Bynion’s Opinions: Standardized Tests shouldn’t score a college education

Copy Editor Taylor Bynion often finds herself wishing there was a way to overcome life’s daily inconveniences, struggles, and challenges. This column gives her a space to share her feelings on everything from minor annoyances to more prominent issues, and hopefully make some positive changes along the way.


Saturdays are meant for sleeping in and reviving your tired brain for another strenuous week ahead. They are not meant for taking a three-hour test that can determine your future.

High school students first take the PSAT in their freshman and sophomore years. Then, in their junior and senior years, they move on to take the SAT or ACT. Throw in AP exams, and you have a classic case of alphabet soup.

Standardized tests such as the SAT and ACT help to determine if a student can cumulatively put together what he or she has learned throughout their education. Some schools use these tests to determine if a given student should be accepted into their college.

Some students, however, do not perform well on standardized tests. Is it really fair to determine if an applicant is ready for college based on their performance during one test?

While students are able to retake the SAT and ACT multiple times if they want to, if the student is not a good test taker or has test anxiety, the amount of times he or she takes the test may not make a difference.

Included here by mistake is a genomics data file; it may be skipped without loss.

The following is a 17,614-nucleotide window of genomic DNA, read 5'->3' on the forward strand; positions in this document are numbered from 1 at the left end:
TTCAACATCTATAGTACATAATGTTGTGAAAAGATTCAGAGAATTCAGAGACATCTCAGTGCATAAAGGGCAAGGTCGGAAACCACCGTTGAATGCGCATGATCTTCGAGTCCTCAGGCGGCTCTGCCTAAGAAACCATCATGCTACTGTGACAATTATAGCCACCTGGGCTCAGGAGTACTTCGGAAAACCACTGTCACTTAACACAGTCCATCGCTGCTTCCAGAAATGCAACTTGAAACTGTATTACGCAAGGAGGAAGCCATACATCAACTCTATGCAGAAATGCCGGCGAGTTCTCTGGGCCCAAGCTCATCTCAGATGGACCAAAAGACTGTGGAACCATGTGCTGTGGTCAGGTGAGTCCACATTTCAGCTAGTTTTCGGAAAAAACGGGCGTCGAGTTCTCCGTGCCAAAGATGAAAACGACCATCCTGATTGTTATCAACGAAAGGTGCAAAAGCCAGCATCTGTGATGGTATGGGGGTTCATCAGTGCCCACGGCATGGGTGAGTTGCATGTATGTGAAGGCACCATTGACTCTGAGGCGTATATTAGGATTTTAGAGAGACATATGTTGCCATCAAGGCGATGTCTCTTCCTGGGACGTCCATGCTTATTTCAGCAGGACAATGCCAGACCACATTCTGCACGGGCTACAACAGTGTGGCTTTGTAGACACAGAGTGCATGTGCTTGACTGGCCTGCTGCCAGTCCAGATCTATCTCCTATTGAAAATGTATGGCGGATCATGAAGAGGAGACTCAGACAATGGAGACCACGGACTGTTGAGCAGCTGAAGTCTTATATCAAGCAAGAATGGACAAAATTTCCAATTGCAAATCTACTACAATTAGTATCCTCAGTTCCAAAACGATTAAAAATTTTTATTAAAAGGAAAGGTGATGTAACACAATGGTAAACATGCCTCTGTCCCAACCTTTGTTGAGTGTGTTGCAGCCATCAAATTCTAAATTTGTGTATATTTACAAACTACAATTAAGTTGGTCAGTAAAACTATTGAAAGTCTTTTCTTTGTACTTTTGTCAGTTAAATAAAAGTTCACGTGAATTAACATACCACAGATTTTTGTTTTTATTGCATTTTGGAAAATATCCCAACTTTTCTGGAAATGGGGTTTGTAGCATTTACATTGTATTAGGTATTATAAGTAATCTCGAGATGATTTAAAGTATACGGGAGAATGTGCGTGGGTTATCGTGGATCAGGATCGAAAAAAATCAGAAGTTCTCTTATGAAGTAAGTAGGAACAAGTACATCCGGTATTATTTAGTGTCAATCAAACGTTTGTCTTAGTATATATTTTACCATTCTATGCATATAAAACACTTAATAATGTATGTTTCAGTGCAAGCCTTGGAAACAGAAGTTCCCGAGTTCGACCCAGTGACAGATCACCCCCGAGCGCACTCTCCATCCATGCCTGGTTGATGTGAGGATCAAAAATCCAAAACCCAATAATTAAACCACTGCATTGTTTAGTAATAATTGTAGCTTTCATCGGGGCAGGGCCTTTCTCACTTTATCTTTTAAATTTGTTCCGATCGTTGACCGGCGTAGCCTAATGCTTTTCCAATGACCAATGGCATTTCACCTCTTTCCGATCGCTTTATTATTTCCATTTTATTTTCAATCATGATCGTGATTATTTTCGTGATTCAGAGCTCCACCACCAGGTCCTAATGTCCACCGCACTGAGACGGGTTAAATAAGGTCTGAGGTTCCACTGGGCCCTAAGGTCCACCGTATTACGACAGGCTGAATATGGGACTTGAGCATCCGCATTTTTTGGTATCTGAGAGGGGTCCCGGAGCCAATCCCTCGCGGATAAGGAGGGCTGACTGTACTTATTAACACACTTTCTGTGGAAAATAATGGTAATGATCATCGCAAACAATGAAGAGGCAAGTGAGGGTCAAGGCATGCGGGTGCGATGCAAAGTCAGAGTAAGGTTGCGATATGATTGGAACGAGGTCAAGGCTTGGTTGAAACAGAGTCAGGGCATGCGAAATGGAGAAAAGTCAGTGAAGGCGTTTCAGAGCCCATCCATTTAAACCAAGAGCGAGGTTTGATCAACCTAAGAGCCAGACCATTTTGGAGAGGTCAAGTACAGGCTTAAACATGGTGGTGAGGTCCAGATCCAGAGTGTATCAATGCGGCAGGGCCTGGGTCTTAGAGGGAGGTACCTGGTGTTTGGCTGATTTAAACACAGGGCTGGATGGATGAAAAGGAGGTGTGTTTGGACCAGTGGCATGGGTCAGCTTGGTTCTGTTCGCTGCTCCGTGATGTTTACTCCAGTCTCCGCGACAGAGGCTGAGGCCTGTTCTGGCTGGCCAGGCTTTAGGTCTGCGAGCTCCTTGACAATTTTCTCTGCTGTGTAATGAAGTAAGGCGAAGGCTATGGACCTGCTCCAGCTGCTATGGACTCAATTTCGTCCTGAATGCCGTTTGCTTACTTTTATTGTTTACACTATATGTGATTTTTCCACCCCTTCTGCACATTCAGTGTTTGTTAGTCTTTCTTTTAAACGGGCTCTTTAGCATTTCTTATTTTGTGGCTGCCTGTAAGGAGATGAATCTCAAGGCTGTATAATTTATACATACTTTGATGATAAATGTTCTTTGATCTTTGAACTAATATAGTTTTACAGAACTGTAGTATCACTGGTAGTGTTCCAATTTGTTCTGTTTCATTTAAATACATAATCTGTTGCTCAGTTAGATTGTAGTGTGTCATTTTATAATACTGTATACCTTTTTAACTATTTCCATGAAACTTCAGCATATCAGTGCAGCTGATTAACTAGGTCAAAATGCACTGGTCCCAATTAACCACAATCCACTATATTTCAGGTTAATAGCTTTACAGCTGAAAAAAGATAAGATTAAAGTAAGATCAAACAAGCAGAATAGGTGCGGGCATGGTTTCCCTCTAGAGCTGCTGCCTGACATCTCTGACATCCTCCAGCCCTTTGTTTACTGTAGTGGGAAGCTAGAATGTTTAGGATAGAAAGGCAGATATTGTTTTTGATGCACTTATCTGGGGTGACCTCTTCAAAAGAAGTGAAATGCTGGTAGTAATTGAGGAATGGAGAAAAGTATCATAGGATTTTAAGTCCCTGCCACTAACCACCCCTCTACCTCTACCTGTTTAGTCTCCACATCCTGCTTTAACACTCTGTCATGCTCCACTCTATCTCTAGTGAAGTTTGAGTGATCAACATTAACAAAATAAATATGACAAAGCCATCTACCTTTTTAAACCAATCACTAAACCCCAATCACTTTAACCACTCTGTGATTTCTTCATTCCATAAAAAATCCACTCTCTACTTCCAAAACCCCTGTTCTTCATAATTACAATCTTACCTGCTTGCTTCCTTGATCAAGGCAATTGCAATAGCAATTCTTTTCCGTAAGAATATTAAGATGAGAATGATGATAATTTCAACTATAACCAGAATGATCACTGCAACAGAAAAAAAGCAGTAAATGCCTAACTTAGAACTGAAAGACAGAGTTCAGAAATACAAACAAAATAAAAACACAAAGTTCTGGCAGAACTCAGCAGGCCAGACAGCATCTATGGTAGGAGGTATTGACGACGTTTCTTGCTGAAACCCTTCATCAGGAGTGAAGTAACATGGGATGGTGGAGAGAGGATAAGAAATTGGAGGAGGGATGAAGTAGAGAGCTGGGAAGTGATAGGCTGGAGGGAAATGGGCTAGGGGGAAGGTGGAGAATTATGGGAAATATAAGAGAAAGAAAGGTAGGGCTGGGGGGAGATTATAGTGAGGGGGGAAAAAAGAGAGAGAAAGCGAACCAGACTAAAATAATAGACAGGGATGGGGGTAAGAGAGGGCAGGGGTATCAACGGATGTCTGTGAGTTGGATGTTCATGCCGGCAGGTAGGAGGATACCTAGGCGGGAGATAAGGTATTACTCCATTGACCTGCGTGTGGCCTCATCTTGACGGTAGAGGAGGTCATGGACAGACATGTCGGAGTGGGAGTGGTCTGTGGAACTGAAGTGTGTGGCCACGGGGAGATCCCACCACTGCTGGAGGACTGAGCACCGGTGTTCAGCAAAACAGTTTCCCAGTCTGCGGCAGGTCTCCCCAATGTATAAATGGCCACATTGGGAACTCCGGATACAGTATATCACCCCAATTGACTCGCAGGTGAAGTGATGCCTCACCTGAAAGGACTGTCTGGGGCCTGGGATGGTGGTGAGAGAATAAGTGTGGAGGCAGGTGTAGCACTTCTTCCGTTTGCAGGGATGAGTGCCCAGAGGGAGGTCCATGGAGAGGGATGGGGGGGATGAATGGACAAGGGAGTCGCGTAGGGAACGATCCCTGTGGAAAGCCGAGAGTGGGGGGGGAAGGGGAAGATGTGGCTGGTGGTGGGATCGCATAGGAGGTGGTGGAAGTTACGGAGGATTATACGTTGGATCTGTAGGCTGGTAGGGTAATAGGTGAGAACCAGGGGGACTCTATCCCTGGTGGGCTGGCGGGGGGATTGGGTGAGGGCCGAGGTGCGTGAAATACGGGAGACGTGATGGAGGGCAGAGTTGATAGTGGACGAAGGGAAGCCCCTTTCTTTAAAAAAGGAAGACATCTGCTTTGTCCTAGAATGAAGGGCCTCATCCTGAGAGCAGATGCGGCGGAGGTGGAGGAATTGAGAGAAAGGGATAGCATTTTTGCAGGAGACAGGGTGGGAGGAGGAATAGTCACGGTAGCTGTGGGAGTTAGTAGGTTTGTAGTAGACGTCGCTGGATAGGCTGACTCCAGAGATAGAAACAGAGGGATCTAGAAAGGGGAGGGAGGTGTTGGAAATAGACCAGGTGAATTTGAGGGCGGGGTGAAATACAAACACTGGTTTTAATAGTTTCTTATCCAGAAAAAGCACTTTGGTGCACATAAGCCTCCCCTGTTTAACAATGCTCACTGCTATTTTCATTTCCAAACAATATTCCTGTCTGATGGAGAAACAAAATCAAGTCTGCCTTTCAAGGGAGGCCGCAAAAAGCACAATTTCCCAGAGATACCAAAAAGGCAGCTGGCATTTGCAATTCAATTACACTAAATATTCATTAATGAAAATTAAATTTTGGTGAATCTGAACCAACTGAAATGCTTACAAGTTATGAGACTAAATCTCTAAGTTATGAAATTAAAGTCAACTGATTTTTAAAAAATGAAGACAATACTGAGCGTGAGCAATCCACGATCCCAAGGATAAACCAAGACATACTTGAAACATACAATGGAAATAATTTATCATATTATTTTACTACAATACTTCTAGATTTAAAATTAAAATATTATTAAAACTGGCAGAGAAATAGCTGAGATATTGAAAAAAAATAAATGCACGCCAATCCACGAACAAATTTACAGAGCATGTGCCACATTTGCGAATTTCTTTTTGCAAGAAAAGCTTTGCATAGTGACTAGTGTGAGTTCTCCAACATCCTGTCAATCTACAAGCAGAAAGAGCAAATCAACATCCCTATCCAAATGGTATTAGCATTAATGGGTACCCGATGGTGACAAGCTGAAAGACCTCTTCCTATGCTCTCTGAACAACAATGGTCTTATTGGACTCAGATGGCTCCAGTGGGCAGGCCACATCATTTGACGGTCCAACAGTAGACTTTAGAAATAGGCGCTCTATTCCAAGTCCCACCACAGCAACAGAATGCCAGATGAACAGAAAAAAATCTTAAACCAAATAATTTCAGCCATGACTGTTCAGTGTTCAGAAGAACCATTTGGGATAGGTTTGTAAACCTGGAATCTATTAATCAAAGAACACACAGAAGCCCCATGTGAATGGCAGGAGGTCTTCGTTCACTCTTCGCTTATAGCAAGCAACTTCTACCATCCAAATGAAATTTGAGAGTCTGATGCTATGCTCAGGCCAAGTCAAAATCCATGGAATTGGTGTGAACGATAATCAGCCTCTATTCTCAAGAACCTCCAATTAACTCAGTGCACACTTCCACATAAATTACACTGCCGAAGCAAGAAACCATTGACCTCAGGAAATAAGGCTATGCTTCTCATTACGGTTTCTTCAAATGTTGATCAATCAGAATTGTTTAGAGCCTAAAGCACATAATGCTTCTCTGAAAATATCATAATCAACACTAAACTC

In addition, there are some students who test very well and score highly on the SAT and ACT, but who are not well-rounded students or do not achieve high academic standards. According to an article published in the New York Times, “A high test score and a mediocre G.P.A. is a red flag – a sign that the student may not be working to potential.” Therefore these test scores do not fairly showcase the type of student that is applying for college.

In both scenarios, the student is not well-represented by the results of standardized test scores.

This is why some colleges are moving toward a test optional model. According to an article in The Washington Post, “More than 800 four-year colleges and universities are test-score optional for applicants.”

Test optional schools place no emphasis on standardized test scores and instead focus on the other aspects of the individual student. They consider consistent academic achievement, extra-curricular activities, and overall involvement in school a better determination of the quality of a student.

There are many things that can influence how a student performs on a particular day of testing. Looking more closely at the achievements of a student over a period of time shows a student’s work ethic and growth. A simple score on a test cannot show this.

Taylor Bynion is a Copy Editor for The Patriot and